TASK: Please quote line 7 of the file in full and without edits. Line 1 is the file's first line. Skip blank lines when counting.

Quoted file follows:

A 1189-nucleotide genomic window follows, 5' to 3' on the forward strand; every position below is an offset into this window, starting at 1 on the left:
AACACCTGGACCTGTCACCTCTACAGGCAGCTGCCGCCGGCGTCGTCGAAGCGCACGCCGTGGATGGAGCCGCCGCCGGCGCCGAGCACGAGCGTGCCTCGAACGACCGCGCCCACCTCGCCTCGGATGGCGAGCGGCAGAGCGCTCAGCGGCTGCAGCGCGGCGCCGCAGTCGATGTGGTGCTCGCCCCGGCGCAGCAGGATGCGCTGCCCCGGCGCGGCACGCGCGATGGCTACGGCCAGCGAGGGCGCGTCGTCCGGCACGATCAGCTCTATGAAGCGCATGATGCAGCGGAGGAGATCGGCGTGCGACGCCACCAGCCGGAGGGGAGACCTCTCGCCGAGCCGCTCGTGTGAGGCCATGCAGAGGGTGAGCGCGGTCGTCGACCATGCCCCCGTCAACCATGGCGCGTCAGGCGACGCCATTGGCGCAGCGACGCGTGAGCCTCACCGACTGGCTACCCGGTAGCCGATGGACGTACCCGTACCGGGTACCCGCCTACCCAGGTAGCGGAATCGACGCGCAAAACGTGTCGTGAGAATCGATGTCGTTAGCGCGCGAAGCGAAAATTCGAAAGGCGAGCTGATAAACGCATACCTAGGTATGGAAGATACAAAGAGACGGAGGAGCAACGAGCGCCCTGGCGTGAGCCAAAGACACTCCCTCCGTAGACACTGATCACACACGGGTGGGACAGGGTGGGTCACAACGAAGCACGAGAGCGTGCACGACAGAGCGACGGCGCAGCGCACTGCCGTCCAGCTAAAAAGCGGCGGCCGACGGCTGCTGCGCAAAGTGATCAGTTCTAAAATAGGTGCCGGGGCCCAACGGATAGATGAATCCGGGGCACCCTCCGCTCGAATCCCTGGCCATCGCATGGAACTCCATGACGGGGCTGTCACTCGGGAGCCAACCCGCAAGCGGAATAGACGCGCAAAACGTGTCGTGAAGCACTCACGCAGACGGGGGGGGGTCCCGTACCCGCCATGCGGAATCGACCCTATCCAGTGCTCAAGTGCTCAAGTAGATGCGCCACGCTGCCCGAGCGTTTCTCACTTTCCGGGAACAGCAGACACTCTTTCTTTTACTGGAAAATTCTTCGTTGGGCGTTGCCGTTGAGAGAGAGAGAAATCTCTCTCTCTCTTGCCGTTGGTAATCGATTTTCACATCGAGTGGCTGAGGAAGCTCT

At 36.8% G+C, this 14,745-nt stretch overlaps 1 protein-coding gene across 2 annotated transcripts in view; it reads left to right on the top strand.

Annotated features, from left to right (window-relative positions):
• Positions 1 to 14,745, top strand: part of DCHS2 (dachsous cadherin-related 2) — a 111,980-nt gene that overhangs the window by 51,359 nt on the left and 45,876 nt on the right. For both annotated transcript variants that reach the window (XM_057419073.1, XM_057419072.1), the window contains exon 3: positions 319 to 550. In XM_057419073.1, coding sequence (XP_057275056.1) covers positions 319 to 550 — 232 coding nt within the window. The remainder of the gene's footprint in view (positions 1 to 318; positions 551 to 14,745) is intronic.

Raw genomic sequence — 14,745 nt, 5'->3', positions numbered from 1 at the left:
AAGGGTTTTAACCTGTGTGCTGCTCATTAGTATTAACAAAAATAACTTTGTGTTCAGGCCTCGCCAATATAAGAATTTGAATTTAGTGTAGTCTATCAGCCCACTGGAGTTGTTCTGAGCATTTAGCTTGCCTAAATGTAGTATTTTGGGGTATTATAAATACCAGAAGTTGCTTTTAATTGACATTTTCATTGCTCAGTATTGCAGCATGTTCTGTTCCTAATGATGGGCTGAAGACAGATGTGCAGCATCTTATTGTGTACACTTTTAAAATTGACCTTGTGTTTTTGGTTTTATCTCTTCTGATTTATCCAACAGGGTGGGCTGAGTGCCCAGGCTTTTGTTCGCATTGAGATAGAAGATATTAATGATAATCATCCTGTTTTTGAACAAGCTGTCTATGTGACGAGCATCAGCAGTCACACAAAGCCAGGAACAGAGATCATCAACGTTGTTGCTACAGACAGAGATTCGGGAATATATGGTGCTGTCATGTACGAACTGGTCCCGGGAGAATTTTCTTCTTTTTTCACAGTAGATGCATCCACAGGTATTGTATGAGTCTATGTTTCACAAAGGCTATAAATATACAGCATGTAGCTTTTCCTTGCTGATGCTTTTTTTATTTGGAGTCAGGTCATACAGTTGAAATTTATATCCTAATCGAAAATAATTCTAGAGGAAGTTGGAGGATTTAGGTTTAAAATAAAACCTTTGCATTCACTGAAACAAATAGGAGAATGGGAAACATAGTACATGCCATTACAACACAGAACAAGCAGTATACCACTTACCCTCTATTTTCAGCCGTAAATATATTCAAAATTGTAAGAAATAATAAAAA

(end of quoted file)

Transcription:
AAGGGTTTTAACCTGTGTGCTGCTCATTAGTATTAACAAAAATAACTTTGTGTTCAGGCCTCGCCAATATAAGAATTTGAATTTAGTGTAGTCTATCAGCCCACTGGAGTTGTTCTGAGCATTTAGCTTGCCTAAATGTAGTATTTTGGGGTATTATAAATACCAGAAGTTGCTTTTAATTGACATTTTCATTGCTCAGTATTGCAGCATGTTCTGTTCCTAATGATGGGCTGAAGACAGATGTGCAGCATCTTATTGTGTACACTTTTAAAATTGACCTTGTGTTTTTGGTTTTATCTCTTCTGATTTATCCAACAGGGTGGGCTGAGTGCCCAGGCTTTTGTTCGCATTGAGATAGAAGATATTAATGATAATCATCCTGTTTTTGAACAAGCTGTCTATGTGACGAGCATCAGCAGTCACACAAAGCCAGGAACAGAGATCATCAACGTTGTTGCTACAGACAGAGATTCGGGAATATATGGTGCTGTCATGTACGAACTGGTCCCGGGAGAATTTTCTTCTTTTTTCACAGTAGATGCATCCACAGGTATTGTATGAGTCTATGTTTCACAAAGGCTATAAATATACAGCATGTAGCTTTTCCTTGCTGATGCTTTTTTTATTTGGAGTCAGGTCATACAGTTGAAATTTATATCCTAATCGAAAATAATTCTAGAGGAAGTTGGAGGATTTAGGTTTAAAATAAAACCTTTGCATTCACTGAAACAAATAGGAGAATGGGAAACATAGTACATGCCATTACAACACAGAACAAGCAGTATACCACTTACCCTCTATTTTCAGCCGTAAATATATTCAAAATTGTAAGAAATAATAAAAA